Today’s game is truly a never-ending cycle of here today and gone tomorrow. For Track Seven Band, haven’t released a project since 2016’s The Try And The Fail, the uphill battle it seems is reigniting the flame within casual fans who may have moved on to the next one. It’s this overarching idea that guides Cost’s pen for their brand new single “Memory Loss.”
There is a lot to unpack with this single. Top-level, there is this flagrant (metaphorical) slap across the head — as though he’s screaming, “I’m still here, stupid.” Below the surface, Cost takes the opportunity to reiterate his position, introduces rumor inducing storylines, and takes a look back at his past.
In the first verse, he drops mention of having traveled around the world on the dime of a figure whom he chooses to keep anonymous; as he explains, this person gave him the motivation he needed to jumpstart his career, but has since “turned faces.” It’s in this act — he further notes that haters induce the same phenomenon — that he seems to have found the strength to thrive.
The second verse begins by reiterating where he’s come from — noting that section 8 and financial aid were his life preservers in his darkest moments. He also notes that he’s still in debt (half of which he paid off with the money he made selling weed). All this isn’t done to glorify anything, but rather serve as motivation. It also hammers home the fact that he has been there and done that, too.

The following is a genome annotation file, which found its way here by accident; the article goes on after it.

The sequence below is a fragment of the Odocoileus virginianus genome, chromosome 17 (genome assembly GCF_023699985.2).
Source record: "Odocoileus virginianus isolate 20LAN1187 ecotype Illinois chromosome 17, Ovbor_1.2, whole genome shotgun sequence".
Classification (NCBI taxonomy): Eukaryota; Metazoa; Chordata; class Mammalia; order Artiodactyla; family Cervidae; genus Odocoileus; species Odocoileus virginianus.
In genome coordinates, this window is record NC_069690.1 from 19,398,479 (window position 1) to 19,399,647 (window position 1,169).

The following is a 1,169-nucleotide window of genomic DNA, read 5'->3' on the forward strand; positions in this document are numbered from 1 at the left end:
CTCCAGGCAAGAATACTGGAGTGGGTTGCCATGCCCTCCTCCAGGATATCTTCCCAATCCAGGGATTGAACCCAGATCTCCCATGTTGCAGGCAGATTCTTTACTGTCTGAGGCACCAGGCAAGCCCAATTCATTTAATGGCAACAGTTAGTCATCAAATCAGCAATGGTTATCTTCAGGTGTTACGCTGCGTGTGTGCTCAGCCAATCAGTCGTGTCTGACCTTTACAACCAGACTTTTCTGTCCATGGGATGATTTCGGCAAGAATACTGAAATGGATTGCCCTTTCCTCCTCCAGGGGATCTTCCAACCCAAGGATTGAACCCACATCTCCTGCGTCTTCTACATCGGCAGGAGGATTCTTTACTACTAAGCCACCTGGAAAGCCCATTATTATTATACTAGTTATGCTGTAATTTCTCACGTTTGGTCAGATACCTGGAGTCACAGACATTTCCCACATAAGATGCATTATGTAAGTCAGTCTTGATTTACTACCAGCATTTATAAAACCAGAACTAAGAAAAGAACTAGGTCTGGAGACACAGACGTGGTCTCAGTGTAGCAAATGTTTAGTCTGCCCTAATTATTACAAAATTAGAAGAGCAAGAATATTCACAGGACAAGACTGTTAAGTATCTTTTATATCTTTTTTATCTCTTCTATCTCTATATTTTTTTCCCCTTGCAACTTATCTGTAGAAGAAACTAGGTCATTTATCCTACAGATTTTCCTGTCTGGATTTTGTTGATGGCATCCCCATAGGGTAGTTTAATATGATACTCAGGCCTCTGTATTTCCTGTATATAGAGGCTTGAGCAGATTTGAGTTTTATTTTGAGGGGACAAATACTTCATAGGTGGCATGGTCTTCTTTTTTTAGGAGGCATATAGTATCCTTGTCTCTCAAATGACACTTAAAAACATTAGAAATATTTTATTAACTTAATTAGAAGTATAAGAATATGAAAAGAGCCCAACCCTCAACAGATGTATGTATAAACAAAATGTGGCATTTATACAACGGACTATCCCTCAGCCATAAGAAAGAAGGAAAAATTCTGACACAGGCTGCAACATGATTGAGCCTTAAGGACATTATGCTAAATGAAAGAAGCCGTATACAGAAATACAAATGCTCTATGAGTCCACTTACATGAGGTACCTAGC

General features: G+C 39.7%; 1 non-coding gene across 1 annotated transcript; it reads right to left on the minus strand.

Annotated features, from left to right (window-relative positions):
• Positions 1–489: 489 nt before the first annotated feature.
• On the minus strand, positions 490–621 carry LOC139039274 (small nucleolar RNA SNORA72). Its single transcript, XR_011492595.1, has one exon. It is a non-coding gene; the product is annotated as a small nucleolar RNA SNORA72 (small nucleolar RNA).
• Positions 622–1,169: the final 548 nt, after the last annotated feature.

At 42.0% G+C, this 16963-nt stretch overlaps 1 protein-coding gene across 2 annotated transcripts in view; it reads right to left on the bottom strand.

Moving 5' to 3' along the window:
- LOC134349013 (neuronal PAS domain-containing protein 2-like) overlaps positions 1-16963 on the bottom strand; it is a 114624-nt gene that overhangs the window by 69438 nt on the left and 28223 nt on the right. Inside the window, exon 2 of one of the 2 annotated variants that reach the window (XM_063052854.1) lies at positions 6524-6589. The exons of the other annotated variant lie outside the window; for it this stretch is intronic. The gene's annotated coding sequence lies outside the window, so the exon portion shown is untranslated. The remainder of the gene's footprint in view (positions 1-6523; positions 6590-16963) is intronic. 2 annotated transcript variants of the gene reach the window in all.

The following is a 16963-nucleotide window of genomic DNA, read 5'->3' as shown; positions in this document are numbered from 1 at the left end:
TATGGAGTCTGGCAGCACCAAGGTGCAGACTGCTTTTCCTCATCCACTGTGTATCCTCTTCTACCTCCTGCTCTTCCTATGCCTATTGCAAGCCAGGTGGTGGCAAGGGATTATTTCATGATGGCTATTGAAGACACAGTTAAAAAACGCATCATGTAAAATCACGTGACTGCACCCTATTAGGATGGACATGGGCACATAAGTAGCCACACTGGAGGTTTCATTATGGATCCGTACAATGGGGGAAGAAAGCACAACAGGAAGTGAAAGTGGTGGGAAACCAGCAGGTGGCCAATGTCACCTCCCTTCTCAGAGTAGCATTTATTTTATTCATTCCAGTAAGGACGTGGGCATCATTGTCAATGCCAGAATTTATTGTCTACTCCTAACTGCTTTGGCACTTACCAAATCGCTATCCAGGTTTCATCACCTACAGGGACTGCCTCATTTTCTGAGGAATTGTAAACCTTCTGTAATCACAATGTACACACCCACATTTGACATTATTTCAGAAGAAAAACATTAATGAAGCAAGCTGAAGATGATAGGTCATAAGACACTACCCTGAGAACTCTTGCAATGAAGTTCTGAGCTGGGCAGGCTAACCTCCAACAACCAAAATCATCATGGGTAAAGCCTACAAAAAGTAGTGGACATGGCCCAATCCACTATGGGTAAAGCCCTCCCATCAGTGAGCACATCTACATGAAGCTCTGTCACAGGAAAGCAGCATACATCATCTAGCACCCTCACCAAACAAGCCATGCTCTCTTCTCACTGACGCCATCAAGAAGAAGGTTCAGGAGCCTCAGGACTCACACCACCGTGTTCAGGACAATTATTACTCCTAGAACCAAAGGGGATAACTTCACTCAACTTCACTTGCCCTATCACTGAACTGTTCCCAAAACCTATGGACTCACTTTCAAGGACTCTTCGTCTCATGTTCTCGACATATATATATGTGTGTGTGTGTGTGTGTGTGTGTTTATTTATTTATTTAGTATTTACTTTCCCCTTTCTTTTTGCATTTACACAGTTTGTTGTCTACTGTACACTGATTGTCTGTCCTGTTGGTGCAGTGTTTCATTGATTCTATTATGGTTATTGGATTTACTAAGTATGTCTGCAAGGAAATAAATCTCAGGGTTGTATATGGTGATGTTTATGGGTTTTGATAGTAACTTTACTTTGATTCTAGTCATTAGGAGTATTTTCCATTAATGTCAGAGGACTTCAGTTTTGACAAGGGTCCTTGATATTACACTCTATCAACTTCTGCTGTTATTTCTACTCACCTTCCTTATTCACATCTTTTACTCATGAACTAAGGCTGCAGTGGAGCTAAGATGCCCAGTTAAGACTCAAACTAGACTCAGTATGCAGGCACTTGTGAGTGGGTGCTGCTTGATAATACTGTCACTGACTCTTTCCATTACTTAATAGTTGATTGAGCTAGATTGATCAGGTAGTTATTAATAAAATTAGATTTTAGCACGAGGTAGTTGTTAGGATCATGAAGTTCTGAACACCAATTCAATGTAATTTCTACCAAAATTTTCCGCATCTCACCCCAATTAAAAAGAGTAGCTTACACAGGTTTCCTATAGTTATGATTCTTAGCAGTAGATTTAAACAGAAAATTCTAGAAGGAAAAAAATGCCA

Perhaps in a way, he’s exuding the same motivation that he felt traveling the world.
Playing chess as opposed to checkers is a line that poignantly pops out. “Memory Loss” is a strong (re)introduction or merely business as usual — depending on your knowledge of the band. Either way, it’s drenched in that endearing sense of honesty and realness that made them a group I’ve returned to numerous times since first being introduced to their music.
It’s all about the long game, and — in the end — good music. Cost notes that he’s motivated by things that money can’t buy. That, quite often, is code for having something to lose on a deeper level. It’s in seeing an artist stick to their figurative guns without bending their ethics that true inspiration can be felt.
If you haven’t explored the past releases, do so … immediately.